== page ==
Algae blamed for the mysterious deaths of Elephants

The Okavango Delta, located in Africa, is one of the richest and last natural sanctuary in the country. Also, the location where the mysterious deaths of Elephants occurred.

From May to June, nearly 300 carcasses of elephants inhabited the Okavango Delta. The locals and Wildlife Conservationists who conducted an aerial documentary of the sanctuary described the enormous animals walking abnormally.

Theories then were formed to address the phenomenon, leading to some to establish that the cause could be encephalomyocarditis, anthrax, toxins in water, human-induced poisoning or starvation, dehydration, etc.

Further investigation showed that the regions where the deaths occurred mostly were in a remote northeastern part of the Delta. The location houses nearly 16,000 inhabitors, 18,000 cattle, and elephants.

In the past, there were many instances where the tribes living in the region poisoned the watering holes to save their crops and farming land from invasions. But, when the test results came out, such a crucial activity was not present.

The involvement of climate and micro-organisms

After conducting a series of tests on the scenes soil, air, and water, Dr. Mmabi Rueben said, “Our latest tests have detected cyanobacterial neurotoxins to be the cause of deaths.”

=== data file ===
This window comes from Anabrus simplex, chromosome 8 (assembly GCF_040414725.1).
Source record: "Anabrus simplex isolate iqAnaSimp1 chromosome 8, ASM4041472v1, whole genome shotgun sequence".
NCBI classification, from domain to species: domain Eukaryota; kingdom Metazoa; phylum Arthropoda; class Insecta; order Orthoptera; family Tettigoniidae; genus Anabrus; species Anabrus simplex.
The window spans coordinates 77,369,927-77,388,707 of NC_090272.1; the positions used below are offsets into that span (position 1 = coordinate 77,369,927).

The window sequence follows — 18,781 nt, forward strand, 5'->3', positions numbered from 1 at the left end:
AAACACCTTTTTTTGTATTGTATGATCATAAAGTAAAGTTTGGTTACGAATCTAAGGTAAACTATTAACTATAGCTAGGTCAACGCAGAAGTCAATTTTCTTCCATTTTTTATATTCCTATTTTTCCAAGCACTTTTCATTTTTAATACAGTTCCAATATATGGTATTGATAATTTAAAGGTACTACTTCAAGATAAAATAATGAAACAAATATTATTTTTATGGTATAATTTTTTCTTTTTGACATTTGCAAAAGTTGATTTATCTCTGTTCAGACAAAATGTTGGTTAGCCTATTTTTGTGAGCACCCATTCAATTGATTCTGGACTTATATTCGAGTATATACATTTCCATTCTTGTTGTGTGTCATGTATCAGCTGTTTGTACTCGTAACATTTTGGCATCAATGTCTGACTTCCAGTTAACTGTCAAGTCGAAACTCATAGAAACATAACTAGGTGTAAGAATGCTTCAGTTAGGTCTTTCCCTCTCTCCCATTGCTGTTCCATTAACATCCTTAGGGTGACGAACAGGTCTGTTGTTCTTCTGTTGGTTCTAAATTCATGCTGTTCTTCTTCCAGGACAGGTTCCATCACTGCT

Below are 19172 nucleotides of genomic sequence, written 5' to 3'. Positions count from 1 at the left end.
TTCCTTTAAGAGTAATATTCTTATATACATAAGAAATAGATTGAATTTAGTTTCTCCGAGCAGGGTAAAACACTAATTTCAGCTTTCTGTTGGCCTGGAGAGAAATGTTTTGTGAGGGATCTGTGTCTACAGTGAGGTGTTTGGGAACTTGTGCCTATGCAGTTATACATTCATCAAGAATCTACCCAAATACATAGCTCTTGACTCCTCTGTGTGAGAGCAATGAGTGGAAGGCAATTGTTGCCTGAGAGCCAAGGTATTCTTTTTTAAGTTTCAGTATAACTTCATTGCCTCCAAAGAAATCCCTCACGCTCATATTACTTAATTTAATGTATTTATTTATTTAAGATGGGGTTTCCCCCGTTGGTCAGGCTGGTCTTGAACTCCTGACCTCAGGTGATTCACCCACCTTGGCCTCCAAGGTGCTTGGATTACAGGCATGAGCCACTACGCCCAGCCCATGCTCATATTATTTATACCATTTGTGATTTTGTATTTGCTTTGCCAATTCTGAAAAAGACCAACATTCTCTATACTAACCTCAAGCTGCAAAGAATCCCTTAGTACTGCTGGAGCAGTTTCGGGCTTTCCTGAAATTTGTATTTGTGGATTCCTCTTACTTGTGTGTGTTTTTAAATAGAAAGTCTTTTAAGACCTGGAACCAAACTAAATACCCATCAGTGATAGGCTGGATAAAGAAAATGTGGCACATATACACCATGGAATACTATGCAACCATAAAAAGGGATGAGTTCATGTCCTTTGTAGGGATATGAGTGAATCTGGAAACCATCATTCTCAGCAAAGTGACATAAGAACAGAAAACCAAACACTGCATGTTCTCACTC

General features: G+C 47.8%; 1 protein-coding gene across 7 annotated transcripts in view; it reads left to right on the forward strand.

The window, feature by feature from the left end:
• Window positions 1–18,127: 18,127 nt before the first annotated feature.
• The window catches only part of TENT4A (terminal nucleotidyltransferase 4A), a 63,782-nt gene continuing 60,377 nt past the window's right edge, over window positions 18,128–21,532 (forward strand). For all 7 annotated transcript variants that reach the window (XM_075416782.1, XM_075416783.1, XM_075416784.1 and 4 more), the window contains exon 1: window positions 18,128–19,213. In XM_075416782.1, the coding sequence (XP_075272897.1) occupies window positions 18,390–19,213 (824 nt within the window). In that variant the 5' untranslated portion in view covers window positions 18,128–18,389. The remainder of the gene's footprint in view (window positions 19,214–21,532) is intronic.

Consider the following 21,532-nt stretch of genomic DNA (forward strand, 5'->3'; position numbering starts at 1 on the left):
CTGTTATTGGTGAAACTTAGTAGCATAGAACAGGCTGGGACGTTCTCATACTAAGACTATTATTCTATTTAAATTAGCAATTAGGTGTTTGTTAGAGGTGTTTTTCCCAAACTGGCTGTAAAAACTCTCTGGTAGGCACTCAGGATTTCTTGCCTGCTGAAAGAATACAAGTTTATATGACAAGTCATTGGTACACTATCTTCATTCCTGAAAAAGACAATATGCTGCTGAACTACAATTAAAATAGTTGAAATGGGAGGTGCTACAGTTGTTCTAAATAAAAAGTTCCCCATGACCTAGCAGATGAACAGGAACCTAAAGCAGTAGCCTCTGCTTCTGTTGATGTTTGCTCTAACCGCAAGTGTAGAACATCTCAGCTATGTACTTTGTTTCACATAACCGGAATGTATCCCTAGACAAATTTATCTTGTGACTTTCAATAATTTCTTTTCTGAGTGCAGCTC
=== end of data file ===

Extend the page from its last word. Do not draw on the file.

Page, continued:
Local sources in the region further back the matter, saying 70% of the deaths occurred near the bodies of water that contains algal blooms.

A similar instance occurred in Kazakhstan in 2015, where over 200,000 Saiga Antelopes died because of a bacterial strain called Pasteurella.

On the other hand, climate change has bought many changes in the weather and temperatures. The changes can also result in the increasing production of algal booms, acting as a threat to animals and humans.

Moreover, Zimbabwe reported nearly 20 Elephant deaths in August. Authorities believe that the same strain of bacteria (Pasteurella) caused the unusual event.

Collaborative efforts to save wildlife

Dr. Naill McCann, a National Park director, said he is working with officials to set up early regional warning systems. He further highlighted that the government of Zimbabwe collaborated with the UK to test the samples.

Additionally, he stated that new and emerging infectious diseases are happening all the time, and the more they look into its epidemiology, the more facts are unveiled.

Meanwhile, Okavango Delta became a national site in June 2014. It is the 1000th site to be inscribed on the list. Apart from this, the Delta is one of the seven wonders of the continent. Furthermore, it is home to various ethnic groups, and animals like the White Rhinoceros, African Bush Elephants, Brown Hyenas, and more.

Image courtesy of Donovan van Staden/Shutterstock

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